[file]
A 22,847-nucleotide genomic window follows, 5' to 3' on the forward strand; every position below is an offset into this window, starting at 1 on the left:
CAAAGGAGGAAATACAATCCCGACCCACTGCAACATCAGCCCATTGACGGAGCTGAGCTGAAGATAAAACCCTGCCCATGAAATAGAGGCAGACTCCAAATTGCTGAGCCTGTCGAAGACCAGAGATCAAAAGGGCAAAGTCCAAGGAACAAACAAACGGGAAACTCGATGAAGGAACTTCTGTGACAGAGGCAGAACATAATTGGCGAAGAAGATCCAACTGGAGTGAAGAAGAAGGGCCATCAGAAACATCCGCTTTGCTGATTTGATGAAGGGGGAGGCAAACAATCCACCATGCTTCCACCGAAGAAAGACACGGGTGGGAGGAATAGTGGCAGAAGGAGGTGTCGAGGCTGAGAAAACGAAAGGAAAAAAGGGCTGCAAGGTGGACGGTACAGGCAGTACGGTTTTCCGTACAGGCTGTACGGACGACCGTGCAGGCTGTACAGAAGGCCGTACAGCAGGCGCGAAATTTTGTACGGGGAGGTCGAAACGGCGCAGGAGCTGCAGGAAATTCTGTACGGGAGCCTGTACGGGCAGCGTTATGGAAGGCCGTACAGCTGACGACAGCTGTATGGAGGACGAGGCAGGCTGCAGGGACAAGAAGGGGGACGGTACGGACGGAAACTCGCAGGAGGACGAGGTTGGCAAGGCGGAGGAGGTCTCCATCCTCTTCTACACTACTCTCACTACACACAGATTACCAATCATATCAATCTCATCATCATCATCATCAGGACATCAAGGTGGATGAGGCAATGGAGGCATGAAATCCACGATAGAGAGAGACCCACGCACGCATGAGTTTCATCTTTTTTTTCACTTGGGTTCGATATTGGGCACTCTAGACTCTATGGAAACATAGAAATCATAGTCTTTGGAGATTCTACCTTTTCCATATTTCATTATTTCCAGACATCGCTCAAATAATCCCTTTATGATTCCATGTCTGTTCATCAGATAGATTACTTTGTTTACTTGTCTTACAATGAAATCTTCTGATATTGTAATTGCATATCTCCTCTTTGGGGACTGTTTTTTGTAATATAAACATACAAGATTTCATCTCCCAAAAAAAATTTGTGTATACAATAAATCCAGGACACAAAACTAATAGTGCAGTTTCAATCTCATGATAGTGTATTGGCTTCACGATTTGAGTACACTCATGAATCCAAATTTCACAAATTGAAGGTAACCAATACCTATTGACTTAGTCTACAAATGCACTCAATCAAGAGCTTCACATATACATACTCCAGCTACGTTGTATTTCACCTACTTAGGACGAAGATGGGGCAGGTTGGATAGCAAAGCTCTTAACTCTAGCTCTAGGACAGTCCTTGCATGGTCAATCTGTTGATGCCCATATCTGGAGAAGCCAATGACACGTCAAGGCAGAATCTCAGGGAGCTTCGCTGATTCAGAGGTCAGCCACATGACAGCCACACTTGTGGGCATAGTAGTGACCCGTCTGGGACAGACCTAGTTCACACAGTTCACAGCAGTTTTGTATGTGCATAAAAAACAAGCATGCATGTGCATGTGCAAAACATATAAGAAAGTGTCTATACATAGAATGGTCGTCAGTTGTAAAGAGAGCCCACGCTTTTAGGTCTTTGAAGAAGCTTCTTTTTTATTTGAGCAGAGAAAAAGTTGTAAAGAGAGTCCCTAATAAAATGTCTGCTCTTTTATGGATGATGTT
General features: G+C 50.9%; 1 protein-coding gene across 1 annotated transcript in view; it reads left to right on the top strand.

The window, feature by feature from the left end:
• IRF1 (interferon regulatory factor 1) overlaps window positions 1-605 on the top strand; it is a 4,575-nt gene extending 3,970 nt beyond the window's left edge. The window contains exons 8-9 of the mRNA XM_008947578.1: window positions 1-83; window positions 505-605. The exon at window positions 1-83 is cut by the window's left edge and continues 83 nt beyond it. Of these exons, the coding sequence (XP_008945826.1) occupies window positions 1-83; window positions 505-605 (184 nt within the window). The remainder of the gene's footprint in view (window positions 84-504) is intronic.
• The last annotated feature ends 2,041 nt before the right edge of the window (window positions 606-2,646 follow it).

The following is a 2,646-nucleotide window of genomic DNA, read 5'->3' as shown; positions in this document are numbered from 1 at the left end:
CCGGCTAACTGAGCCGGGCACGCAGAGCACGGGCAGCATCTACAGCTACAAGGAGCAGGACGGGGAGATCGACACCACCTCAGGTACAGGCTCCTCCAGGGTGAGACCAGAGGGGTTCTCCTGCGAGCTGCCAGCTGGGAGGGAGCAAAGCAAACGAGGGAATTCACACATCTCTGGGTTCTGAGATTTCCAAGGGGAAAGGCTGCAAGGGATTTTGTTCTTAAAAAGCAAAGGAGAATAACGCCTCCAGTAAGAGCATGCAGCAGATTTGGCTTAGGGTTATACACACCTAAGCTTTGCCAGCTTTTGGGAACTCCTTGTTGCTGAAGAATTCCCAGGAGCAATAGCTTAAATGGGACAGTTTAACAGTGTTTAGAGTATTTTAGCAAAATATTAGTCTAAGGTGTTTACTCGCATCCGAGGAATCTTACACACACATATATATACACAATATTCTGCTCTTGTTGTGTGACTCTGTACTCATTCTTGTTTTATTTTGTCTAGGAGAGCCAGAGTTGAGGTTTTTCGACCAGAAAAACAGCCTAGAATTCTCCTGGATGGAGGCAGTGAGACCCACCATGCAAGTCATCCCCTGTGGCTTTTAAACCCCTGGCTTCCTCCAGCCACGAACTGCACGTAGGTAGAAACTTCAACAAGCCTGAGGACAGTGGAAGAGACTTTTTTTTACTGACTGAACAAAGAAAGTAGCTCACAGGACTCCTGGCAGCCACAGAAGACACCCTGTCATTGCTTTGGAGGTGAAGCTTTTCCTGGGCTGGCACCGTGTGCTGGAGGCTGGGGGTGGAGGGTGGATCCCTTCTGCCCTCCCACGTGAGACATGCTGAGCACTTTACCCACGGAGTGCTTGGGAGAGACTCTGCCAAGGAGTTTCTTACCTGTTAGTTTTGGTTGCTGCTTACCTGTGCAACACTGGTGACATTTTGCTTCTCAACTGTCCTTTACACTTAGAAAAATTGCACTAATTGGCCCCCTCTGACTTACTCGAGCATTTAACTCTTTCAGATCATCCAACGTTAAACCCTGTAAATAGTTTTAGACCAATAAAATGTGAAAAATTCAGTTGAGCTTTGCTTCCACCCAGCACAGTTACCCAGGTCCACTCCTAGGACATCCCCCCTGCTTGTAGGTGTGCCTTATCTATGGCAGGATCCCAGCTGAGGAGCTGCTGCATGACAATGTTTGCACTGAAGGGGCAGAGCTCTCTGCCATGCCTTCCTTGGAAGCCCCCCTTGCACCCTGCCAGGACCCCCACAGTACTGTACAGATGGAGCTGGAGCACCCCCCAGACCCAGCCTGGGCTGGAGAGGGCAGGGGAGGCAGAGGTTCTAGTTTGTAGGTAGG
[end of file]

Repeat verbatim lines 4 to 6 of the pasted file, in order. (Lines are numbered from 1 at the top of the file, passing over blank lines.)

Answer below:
The window, feature by feature from the left end:
• IRF1 (interferon regulatory factor 1) overlaps window positions 1-605 on the top strand; it is a 4,575-nt gene extending 3,970 nt beyond the window's left edge. The window contains exons 8-9 of the mRNA XM_008947578.1: window positions 1-83; window positions 505-605. The exon at window positions 1-83 is cut by the window's left edge and continues 83 nt beyond it. Of these exons, the coding sequence (XP_008945826.1) occupies window positions 1-83; window positions 505-605 (184 nt within the window). The remainder of the gene's footprint in view (window positions 84-504) is intronic.
• The last annotated feature ends 2,041 nt before the right edge of the window (window positions 606-2,646 follow it).